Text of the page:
What consistutes ‘advertising’ will continue to evolve and agency skill sets will continue to change accordingly. Brands are now built on the service or experience they provide as much as the advertising they create.

Rob Gray
Creativebrief: How do you see the advertising industry evolving over the next few years?
Rob Gray: The advertising industry has been through a major transistion in the fifteen plus years since I started at TBWA\. I don’t see any sign that this change will slow. I think the skills that exist within the industry, which used to be focused on above-the-line campaigns, are still incredibly valuable but the way we apply ourselves needs to adapt to changing client needs. Clients will continue to take more work in-house. This creates opportunities for businesses that specialise in this area, like Oliver, but also companies like us who focus on providing high-level strategic and creative expertise to complement in-house teams. The traditional above-the-line mediums will still be effective, more so than they get credit for, but big communications ideas also need to live in digital and social channels. What consistutes ‘advertising’ will continue to evolve and agency skill sets will continue to change accordingly. Brands are now built on the service or experience they provide as much as the advertising they create. This creates more opportunities for our creative and brand-building skills in areas like culture and innovation and there are also upstream opportunities helping clients work out how they should go about this.
Creativebrief: What are your ambitions for Squad over the next few years?
Rob Gray: First and foremost we plan to continue growing our business. We want to do this in a particular way though. We intend to be bigger than we are now so that we have more financial muscle to compete for larger projects and more capability to invest in the skills and culture of the business. But David and I still want to be working on our clients’ business, not spending all our time on managing Squad. We also want to further our strategic and creative reputation; growth musn’t come at the expense of this. The upshot is that there’s an optimum size we want to grow to, which is probably no more than 30 people.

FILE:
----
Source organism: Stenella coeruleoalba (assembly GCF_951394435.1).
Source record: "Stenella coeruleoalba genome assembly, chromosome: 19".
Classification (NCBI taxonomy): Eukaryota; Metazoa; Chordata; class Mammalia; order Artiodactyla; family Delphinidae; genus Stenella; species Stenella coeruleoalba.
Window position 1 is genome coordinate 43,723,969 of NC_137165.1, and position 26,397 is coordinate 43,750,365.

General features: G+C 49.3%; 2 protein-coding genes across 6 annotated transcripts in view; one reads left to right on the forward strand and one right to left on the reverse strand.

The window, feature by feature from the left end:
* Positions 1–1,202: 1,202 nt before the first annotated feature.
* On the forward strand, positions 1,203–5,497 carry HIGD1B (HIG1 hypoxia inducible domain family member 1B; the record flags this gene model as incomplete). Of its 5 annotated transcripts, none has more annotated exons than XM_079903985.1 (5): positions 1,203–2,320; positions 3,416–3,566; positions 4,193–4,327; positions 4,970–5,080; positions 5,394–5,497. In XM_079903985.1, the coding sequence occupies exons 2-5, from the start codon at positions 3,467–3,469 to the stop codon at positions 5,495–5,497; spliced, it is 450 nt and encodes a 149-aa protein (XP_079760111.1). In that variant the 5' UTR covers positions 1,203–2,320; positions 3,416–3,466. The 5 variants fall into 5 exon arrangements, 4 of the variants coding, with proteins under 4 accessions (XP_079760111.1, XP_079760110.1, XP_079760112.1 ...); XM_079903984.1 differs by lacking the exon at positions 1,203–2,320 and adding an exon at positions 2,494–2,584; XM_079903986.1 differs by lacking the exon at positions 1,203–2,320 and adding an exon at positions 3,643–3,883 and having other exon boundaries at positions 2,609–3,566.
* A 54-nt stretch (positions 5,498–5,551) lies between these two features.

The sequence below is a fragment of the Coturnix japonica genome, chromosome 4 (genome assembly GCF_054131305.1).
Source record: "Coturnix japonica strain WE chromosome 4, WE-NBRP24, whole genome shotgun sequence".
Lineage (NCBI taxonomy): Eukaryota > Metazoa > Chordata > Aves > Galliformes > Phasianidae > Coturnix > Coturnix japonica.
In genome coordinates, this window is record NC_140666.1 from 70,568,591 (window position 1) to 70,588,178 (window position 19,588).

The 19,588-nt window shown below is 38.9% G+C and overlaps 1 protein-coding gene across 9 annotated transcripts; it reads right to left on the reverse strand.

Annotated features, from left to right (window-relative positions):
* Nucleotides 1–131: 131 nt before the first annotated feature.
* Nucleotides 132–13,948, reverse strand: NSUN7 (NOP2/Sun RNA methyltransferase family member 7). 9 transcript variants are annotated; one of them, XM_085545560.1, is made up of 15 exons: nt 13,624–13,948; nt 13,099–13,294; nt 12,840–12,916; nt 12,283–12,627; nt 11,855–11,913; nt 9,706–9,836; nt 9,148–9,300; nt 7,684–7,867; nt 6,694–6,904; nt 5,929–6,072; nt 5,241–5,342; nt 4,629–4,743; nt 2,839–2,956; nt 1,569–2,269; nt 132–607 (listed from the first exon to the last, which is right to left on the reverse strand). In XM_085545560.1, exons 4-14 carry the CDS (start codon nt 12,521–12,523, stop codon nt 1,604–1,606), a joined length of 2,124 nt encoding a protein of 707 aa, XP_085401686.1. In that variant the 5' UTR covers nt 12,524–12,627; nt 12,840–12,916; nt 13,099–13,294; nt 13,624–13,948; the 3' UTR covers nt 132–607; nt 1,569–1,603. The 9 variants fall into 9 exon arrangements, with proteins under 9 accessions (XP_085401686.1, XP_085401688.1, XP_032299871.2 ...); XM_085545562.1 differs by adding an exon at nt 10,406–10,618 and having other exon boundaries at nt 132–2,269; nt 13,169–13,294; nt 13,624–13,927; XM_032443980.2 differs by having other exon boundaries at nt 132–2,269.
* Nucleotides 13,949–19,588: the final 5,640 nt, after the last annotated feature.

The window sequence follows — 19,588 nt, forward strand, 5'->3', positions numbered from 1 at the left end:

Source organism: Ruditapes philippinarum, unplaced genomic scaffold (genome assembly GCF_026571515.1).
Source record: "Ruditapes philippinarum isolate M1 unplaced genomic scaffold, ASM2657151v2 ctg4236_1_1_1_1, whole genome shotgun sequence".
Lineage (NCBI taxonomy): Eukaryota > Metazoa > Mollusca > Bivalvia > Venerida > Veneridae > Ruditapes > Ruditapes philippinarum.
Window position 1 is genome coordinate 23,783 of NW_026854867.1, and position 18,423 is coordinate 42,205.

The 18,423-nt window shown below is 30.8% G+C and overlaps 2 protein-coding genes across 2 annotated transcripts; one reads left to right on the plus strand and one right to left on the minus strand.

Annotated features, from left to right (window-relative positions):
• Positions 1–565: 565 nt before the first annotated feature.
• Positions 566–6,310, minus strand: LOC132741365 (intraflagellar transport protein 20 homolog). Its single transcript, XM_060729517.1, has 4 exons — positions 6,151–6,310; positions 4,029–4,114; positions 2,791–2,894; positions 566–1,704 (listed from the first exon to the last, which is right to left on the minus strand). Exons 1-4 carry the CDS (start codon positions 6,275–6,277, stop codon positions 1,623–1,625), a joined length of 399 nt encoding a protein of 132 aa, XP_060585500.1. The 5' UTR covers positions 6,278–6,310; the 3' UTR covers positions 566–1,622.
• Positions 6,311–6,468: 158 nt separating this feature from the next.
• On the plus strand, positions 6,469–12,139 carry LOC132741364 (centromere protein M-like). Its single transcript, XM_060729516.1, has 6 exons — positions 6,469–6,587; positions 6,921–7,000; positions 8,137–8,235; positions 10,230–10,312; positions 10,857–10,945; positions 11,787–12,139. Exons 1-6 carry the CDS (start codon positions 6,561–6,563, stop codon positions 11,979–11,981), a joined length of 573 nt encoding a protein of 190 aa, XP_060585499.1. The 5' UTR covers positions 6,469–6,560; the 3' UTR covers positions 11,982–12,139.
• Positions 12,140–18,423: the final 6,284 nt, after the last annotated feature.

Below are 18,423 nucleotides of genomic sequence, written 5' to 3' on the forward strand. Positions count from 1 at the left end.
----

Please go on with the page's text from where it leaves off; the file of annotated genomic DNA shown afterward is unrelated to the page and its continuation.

Creativebrief: What piece of advice do you give to the junior members of your team?
Rob Gray: After University I landed a short-term contract with TBWA\. Before starting, someone in the industry gave me some excellent advice: make yourself indispensable. This industry thrives on energy, ideas, proactivity and making things happen. I see too many students coming through our business who spend all day sat at their desk with their headphones on. You’ve got to show your hunger and passion, which can be as simple as offering to clean up at the end of meetings or making the brews. I don’t want to give the impression that juniors are glorified brew makers, but you need to take easy opportunities to show that you have the right attitude so people want to have you around. Another piece of advice that’s stuck with me was a snippet relayed to me by a graduate trainee at BBH when we were on an IPA course together. He’d been running up the stairs and was stopped by Nigel Bogle who said: ‘Planners don’t run!’ In our job it’s important to put your phone down and look around you. All the insights you’ll ever need into people’s behaviour are right in front of you.